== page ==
It seems like many startups are using buzzwords – currently “AI” is getting attention. How do you feel about these buzzwords?

I think people are too focused on the technologies. They are strangely not focused on the business plan or how to monetize these technologies.

Just like Steve Jobs with the iPhone, you could argue there was no component of the iPhone that was new but it was the combination that was really the innovation. And so I would extend this analogy now to AI. I think you’re not being asked to have a breakthrough in component. It’s a question of how do you combine the computer technology with everything else? That’s where the innovation should happen.

In the combination argument given in my book, you should think of intelligence augmentation where you help people use computers and get stronger. The idea that underlies AI is that computers will substitute for human beings. So I think the underexplored idea is that humans and computers should find better ways to work together because after all, the skills, the relative strengths are very different. There are some things that computers are much better at, there’s some things people are much better at.

There’s probably a lot of space in finding a complementary way in which they could work together.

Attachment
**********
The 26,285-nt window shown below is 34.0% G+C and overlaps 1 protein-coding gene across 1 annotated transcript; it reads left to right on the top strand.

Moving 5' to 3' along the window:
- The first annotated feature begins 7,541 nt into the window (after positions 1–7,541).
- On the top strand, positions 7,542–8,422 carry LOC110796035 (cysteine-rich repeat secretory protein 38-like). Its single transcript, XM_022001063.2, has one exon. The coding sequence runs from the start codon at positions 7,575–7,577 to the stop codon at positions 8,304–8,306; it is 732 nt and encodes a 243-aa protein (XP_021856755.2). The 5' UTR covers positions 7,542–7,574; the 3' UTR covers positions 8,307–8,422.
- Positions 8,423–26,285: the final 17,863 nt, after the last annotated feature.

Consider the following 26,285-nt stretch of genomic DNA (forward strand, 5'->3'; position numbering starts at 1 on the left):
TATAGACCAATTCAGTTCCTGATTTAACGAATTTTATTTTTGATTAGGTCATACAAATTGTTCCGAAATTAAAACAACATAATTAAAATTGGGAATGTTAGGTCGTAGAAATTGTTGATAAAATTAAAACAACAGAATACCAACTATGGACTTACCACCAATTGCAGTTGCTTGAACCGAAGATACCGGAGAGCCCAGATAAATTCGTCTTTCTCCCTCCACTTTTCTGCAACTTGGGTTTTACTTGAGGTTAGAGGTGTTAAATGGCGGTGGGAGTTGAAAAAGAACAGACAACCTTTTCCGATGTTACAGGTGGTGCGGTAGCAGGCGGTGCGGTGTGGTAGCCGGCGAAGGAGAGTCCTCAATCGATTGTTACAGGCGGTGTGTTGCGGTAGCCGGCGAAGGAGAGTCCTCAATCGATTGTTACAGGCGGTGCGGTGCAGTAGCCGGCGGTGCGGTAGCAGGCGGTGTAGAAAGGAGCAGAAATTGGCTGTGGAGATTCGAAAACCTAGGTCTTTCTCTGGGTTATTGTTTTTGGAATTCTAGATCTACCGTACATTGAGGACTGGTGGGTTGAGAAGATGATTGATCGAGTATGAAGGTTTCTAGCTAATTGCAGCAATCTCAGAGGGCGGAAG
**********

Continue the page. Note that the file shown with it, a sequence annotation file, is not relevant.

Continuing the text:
Computer Scientists like Ray Kurzweil theorize that eventually we will reach a point of “singularity,” wherein artificial intelligence will exceed human intelligence. Do you find this plausible?

It’s a very open question and there’s nothing about the future that’s set in concrete. My own view is I think not enough people are working with these technologies. So even though people are scared about robots taking over the world or small metal particles destroying the world or all these sorts of catastrophes, I’m much more scared about if that nothing will happen at all.
 
The founding members of PayPal today are considered as “the Mafia.” After selling to eBay, former employees founded successful companies including Tesla Motors, YouTube, and LinkedIn. How did you get so many amazing people in one place?

One important thing is that PayPal had a lot of challenges and they overcame them. They learned at PayPal that it was hard but possible to build a great company. If you work at a company that’s far more successful that PayPal, like Microsoft or Google, you might learn that it’s easy to build a great company, which is actually a terrible lesson because then there would be a lot of mistakes you make. On the other hand, if you work at a company where everything goes wrong and the company goes out of business, you will learn that it’s impossible to build a great company, so the next time around you would try something less ambitious. I think the intermediate lesson learned in PayPal brought a good mindset.